Table 2-1 Physical and Chemical Properties of Acetaldehyde


Acetic aldehyde, ethanal, ethyl aldehyde

CAS registry number


Molecular formula


Molecular weight


Boiling point


Melting point


Flash point

−38.9°C (closed cup)

Explosive limits

Lower limit, 4.1%; upper limit, 55% by volume

Specific gravity

0.788 at 16°C

Vapor pressure

902 mmHg at 25°C


Miscible with water and most common organic solvents

Conversion factors

1 ppm = 1.8 mg/m3; 1 mg/m3 = 0.56 ppm

Sources: Budavari et al. 1989, HSDB 2005.

anaerobic metabolism of glucose by intestinal microflora (NRC 1994). Acetaldehyde is eliminated in expired air of fasted humans at 17 μg/h (NRC 1994).

Acetaldehyde is a component of tobacco smoke. The amount of acetaldehyde generated depends on the type of cigarette. Results of several studies indicate a range in the amount of acetaldehyde in the smoke of 400-1,400 μg/cigarette (IARC 1985; Hoffmann and Hecht 1990), although results of one study indicate a much lower emission of acetaldehyde from low-tar cigarettes (90-270 μg/cigarette; IARC 1985). Acetaldehyde is also a component of automobile exhaust and is generated by the combustion of wood and plastics (IARC 1985). Several studies have measured acetaldehyde concentrations in ambient air in the United States; results range from nondetectable to 69 ppb (IARC 1985).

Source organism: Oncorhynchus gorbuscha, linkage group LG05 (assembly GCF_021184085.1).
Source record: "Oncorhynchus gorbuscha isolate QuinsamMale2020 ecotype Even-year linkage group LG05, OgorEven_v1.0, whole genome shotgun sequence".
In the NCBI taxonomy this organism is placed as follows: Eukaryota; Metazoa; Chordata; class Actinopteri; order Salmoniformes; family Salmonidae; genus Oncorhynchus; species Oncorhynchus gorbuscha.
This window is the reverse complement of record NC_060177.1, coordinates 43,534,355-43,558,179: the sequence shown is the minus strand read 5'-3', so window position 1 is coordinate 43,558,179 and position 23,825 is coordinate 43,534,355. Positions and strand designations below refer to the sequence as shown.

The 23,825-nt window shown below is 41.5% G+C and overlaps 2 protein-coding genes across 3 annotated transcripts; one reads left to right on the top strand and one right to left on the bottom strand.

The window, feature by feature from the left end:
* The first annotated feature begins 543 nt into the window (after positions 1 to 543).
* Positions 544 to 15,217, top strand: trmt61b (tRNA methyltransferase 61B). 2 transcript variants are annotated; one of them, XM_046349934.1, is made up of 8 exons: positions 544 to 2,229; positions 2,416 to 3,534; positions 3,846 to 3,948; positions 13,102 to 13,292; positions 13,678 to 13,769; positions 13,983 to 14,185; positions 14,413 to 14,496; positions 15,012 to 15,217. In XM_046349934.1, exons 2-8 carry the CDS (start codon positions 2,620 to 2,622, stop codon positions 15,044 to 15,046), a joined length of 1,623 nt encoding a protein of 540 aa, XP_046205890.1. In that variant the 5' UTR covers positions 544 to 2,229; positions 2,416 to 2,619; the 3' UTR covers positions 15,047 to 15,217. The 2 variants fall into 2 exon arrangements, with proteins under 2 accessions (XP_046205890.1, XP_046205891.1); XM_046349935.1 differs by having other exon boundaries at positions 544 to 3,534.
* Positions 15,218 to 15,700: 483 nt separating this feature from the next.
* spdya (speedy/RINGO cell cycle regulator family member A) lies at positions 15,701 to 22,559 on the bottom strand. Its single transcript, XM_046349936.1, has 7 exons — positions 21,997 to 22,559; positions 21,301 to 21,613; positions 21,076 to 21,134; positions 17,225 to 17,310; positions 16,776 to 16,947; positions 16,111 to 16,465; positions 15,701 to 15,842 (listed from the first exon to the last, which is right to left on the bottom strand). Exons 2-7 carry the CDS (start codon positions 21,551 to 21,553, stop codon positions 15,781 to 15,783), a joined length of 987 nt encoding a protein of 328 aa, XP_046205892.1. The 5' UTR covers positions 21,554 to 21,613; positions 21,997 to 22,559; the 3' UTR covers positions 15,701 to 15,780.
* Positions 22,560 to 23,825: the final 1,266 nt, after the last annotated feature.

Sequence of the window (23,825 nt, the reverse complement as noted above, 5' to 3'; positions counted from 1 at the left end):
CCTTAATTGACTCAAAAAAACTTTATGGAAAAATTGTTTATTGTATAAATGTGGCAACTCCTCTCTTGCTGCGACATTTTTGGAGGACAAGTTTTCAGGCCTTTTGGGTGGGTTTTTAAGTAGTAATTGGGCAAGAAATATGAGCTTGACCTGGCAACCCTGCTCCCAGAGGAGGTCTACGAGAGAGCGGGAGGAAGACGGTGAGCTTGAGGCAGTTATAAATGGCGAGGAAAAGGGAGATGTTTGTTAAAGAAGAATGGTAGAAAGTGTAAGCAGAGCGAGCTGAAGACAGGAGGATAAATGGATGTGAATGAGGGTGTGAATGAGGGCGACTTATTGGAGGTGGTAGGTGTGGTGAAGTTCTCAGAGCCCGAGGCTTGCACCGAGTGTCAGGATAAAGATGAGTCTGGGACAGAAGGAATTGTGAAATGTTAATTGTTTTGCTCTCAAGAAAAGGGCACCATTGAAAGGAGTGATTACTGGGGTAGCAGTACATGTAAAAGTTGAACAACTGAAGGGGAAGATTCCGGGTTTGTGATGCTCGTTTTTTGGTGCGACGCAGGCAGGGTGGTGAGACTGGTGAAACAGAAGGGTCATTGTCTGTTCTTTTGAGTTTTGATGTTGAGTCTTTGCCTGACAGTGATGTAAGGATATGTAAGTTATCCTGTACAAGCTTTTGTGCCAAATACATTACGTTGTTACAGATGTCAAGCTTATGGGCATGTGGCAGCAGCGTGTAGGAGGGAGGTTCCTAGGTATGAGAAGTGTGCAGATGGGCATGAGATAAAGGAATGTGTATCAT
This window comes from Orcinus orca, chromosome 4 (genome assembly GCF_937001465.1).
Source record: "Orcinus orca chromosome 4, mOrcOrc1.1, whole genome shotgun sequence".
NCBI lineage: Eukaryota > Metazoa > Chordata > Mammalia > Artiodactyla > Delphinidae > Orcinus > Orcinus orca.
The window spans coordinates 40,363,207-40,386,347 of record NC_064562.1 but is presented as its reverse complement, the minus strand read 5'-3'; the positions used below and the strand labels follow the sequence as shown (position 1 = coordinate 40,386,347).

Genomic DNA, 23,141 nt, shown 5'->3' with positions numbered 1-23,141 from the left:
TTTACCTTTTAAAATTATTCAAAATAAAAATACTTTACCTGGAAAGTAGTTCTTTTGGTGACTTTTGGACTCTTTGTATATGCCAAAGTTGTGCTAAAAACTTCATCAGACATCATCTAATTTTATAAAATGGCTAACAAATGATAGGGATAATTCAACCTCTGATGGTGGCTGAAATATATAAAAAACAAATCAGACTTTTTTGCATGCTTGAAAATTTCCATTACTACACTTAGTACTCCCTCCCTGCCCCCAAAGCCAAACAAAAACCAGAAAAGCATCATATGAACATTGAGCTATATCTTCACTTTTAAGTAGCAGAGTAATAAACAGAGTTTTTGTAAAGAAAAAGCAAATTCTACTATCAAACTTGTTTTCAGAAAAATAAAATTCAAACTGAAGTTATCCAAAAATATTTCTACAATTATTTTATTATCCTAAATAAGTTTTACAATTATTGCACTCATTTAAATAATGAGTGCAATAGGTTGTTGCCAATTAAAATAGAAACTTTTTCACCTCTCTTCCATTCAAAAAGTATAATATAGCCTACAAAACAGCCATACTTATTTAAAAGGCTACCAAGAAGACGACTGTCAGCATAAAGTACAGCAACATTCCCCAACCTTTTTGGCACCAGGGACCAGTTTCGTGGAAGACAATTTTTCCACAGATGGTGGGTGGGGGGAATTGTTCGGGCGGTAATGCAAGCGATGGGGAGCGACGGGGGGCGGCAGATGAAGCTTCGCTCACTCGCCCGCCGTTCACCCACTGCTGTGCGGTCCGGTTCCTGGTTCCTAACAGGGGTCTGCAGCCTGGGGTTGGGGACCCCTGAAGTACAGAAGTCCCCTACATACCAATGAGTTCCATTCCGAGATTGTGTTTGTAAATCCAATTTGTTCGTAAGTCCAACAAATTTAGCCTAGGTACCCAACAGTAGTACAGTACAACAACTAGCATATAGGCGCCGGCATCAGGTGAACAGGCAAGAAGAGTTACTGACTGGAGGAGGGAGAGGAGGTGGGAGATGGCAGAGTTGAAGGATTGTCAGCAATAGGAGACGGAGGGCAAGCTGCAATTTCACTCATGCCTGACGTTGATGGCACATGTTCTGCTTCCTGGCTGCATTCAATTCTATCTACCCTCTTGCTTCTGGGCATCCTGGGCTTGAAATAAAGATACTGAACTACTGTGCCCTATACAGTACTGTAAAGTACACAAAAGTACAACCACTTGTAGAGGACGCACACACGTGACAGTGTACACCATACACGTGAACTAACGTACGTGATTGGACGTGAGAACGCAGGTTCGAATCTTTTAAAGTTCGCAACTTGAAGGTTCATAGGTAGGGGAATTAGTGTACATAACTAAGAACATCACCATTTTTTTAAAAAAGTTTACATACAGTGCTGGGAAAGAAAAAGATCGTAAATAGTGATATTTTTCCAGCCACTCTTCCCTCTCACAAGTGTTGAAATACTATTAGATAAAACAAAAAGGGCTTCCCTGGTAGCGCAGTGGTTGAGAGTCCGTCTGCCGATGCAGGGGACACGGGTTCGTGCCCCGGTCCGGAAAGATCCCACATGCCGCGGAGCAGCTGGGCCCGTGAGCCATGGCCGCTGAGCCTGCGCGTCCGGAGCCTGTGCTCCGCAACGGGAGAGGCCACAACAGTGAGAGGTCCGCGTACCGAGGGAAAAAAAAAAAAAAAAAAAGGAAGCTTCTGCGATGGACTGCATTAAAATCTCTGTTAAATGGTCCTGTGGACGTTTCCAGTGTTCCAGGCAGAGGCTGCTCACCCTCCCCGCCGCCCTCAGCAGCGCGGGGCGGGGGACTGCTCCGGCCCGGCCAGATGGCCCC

Acetaldehyde concentrations have been measured on nuclear-powered submarines. Raymer et al. (1994) reported the results of air sampling at three locations over 6 h during the missions of two submarines. Acetaldehyde concentrations ranged from 78 to 130 ppb on an attack submarine and from 210 to 250 ppb on a ballistic-missile submarine. Holdren et al. (1995) reported the results of a similar sampling exercise (two submarines, three locations, and sampling duration of 6 h). Concentrations ranged from 46.6 to 97.2 ppb on a nuclear-powered attack submarine and from 103.9 to 118.0 ppb on a ballistic-missile submarine. Hagar (2008) reported data representing 228,960 h (318 patrols) on 23 attack submarines and 77,760 hours (108 patrols) on 10 ballistic-missile submarines. Acetaldehyde concentrations were determined with passive monitoring and averaged 16 ppb (range, 1-110 ppb) on the attack submarines and 5 ppb (range,

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